So after a few nights staring at the wee hours of the morning on your bedside clock and faking your way through work via coffee and pure adrenaline, you went to see a doctor for your insomnia. You expected to get out of there with a prescription for Ambien, not a diagnosis of male depression and low testosterone.
As it turns out, low testosterone is a condition that affects roughly 25% of men over the age of thirty, but is often under-diagnosed as simply “getting old.” Now you have all sorts of questions, like “Does low T affect my sleep? What about the recent weight gain, concentration problems, and my generally sour mood?”
The short answer to these questions, especially to “does low T affect my sleep,” is yes. However, like most things hormonal, insomnia and low T is a two-way street. if you’re over-working yourself and keeping irregular hours, this can in turn cause lower than optimal testosterone levels, which can further exacerbate the sleep and concentration problems.
The first thing you can do to combat low testosterone is to try and get enough rest, eat right, and generally take care of yourself. Even if this means going to bed an hour earlier than normal or switching out that burger for a salad once in a while, something is better than nothing. Low testosterone is actually a serious indicator of poorer life expectancy. You shouldn’t just be asking yourself “does low T affect my sleep,” but “how is my lifestyle effecting my overall health and testosterone levels.”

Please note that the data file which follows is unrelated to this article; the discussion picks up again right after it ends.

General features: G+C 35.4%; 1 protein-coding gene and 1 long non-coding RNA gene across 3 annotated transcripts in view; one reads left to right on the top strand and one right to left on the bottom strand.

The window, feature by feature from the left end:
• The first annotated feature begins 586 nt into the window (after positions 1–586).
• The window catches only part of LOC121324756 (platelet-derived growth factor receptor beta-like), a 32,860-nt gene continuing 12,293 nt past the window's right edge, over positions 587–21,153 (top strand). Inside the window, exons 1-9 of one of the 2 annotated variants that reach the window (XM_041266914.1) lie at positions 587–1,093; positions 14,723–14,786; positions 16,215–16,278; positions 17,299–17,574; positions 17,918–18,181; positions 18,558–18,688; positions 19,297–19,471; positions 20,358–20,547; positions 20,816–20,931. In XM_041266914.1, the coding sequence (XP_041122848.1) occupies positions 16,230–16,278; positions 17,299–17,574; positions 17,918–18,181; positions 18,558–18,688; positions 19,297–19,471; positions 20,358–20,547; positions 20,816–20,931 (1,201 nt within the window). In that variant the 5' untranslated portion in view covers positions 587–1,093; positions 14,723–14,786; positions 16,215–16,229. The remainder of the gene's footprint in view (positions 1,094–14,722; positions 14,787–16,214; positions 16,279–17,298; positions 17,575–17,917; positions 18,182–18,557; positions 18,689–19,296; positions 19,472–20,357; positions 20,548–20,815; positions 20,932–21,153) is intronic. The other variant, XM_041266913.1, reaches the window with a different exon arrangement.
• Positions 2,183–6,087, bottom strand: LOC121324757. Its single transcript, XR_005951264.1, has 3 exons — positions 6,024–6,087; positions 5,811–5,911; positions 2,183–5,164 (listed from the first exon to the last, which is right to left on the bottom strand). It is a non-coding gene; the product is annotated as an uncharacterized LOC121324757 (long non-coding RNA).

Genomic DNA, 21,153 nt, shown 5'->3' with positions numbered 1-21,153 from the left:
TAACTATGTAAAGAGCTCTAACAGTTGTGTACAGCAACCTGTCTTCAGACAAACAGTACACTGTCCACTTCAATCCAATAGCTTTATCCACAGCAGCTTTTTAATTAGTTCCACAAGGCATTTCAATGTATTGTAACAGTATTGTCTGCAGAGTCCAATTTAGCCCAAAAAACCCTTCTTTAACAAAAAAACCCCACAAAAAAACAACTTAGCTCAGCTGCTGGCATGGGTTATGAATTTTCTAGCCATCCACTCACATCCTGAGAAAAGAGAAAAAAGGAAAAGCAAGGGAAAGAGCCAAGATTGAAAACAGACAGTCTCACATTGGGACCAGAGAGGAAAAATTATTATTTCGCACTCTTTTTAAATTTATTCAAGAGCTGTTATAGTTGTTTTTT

Of course, if your testosterone deficiency is severe enough to have been diagnosed, healthy lifestyle changes may not be enough to treat your problem. The most common pharmacological treatment for low testosterone is testosterone replacement therapy in the form of skin patches, mouth patches, injections, and implants.
The benefits of testosterone replacement therapy are many. For one, they’ll help you with your imminent sleep issues and you’ll probably see a general increase in your focus, energy level, and sex drive. There’s also reason to believe that your heart health and longevity will increase.
It should also be said that testosterone replacement therapy has some risks. If you have a history of blood clots or strokes for example, low T therapy might increase these risks. Some other uncommon side effects include breast enlargement, sleep apnea, and acne, but the good news is, these symptoms generally recede if you cease treatment.
If your low T problem is severe enough that you are considering this treatment, you should know that most of the time, financing testosterone therapy is totally doable. Most doctors and clinics that offer low T therapy accept insurance and/or offer flexible out-of-pocket payment plans.
Deal with your testosterone issue as soon as possible. You’re worth it, and it’s a more serious problem than is generally acknowledged.